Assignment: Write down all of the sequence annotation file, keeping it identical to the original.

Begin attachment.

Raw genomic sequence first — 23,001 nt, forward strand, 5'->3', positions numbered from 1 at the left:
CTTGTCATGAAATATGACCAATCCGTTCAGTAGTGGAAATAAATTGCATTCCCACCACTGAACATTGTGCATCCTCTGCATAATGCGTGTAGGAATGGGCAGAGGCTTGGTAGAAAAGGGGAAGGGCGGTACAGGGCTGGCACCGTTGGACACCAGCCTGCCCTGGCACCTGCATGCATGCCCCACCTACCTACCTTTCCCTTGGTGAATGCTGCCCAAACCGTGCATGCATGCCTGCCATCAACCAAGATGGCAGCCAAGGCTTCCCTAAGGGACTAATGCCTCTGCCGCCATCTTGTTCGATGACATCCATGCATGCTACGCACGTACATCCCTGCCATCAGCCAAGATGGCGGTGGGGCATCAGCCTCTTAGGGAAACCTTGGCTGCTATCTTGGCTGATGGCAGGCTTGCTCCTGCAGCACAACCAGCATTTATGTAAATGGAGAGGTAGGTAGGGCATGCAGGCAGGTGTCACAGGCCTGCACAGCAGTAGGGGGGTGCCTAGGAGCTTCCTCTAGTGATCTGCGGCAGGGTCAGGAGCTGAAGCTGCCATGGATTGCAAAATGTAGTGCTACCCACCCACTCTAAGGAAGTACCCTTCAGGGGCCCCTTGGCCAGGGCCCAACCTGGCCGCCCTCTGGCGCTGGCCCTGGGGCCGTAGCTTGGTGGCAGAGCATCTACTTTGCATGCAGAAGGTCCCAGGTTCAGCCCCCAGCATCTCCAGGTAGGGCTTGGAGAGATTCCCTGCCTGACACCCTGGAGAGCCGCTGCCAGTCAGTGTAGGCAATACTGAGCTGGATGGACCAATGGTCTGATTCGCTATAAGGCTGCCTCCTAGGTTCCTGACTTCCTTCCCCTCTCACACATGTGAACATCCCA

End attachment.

Raw genomic sequence first — 23,001 nt, forward strand, 5'->3', positions numbered from 1 at the left:
CTTGTCATGAAATATGACCAATCCGTTCAGTAGTGGAAATAAATTGCATTCCCACCACTGAACATTGTGCATCCTCTGCATAATGCGTGTAGGAATGGGCAGAGGCTTGGTAGAAAAGGGGAAGGGCGGTACAGGGCTGGCACCGTTGGACACCAGCCTGCCCTGGCACCTGCATGCATGCCCCACCTACCTACCTTTCCCTTGGTGAATGCTGCCCAAACCGTGCATGCATGCCTGCCATCAACCAAGATGGCAGCCAAGGCTTCCCTAAGGGACTAATGCCTCTGCCGCCATCTTGTTCGATGACATCCATGCATGCTACGCACGTACATCCCTGCCATCAGCCAAGATGGCGGTGGGGCATCAGCCTCTTAGGGAAACCTTGGCTGCTATCTTGGCTGATGGCAGGCTTGCTCCTGCAGCACAACCAGCATTTATGTAAATGGAGAGGTAGGTAGGGCATGCAGGCAGGTGTCACAGGCCTGCACAGCAGTAGGGGGGTGCCTAGGAGCTTCCTCTAGTGATCTGCGGCAGGGTCAGGAGCTGAAGCTGCCATGGATTGCAAAATGTAGTGCTACCCACCCACTCTAAGGAAGTACCCTTCAGGGGCCCCTTGGCCAGGGCCCAACCTGGCCGCCCTCTGGCGCTGGCCCTGGGGCCGTAGCTTGGTGGCAGAGCATCTACTTTGCATGCAGAAGGTCCCAGGTTCAGCCCCCAGCATCTCCAGGTAGGGCTTGGAGAGATTCCCTGCCTGACACCCTGGAGAGCCGCTGCCAGTCAGTGTAGGCAATACTGAGCTGGATGGACCAATGGTCTGATTCGCTATAAGGCTGCCTCCTAGGTTCCTGACTTCCTTCCCCTCTCACACATGTGAACATCCCA